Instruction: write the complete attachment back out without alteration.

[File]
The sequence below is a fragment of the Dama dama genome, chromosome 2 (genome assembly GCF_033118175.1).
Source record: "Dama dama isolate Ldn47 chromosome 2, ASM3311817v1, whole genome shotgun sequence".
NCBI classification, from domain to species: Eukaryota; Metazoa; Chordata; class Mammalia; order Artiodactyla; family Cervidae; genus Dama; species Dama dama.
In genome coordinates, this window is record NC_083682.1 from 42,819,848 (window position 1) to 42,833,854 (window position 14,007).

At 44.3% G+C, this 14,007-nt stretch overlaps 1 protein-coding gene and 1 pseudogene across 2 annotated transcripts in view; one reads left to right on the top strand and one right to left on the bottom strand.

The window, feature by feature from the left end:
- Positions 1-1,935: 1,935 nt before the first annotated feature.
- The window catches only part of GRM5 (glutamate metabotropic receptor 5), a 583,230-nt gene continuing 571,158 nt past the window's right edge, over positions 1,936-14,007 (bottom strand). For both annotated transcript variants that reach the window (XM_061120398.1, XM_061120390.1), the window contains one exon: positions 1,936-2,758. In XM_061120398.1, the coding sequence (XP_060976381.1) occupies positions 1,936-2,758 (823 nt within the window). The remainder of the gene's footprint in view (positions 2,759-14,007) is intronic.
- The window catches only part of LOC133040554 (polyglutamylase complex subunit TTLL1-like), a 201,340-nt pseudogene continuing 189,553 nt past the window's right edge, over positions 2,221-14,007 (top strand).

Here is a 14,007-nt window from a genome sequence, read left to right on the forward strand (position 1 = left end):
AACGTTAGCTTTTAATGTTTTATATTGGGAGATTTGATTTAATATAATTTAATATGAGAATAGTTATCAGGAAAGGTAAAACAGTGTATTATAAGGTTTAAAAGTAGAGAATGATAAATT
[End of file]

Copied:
The sequence below is a fragment of the Dama dama genome, chromosome 2 (genome assembly GCF_033118175.1).
Source record: "Dama dama isolate Ldn47 chromosome 2, ASM3311817v1, whole genome shotgun sequence".
NCBI classification, from domain to species: Eukaryota; Metazoa; Chordata; class Mammalia; order Artiodactyla; family Cervidae; genus Dama; species Dama dama.
In genome coordinates, this window is record NC_083682.1 from 42,819,848 (window position 1) to 42,833,854 (window position 14,007).

At 44.3% G+C, this 14,007-nt stretch overlaps 1 protein-coding gene and 1 pseudogene across 2 annotated transcripts in view; one reads left to right on the top strand and one right to left on the bottom strand.

The window, feature by feature from the left end:
- Positions 1-1,935: 1,935 nt before the first annotated feature.
- The window catches only part of GRM5 (glutamate metabotropic receptor 5), a 583,230-nt gene continuing 571,158 nt past the window's right edge, over positions 1,936-14,007 (bottom strand). For both annotated transcript variants that reach the window (XM_061120398.1, XM_061120390.1), the window contains one exon: positions 1,936-2,758. In XM_061120398.1, the coding sequence (XP_060976381.1) occupies positions 1,936-2,758 (823 nt within the window). The remainder of the gene's footprint in view (positions 2,759-14,007) is intronic.
- The window catches only part of LOC133040554 (polyglutamylase complex subunit TTLL1-like), a 201,340-nt pseudogene continuing 189,553 nt past the window's right edge, over positions 2,221-14,007 (top strand).

Here is a 14,007-nt window from a genome sequence, read left to right on the forward strand (position 1 = left end):
AACGTTAGCTTTTAATGTTTTATATTGGGAGATTTGATTTAATATAATTTAATATGAGAATAGTTATCAGGAAAGGTAAAACAGTGTATTATAAGGTTTAAAAGTAGAGAATGATAAATT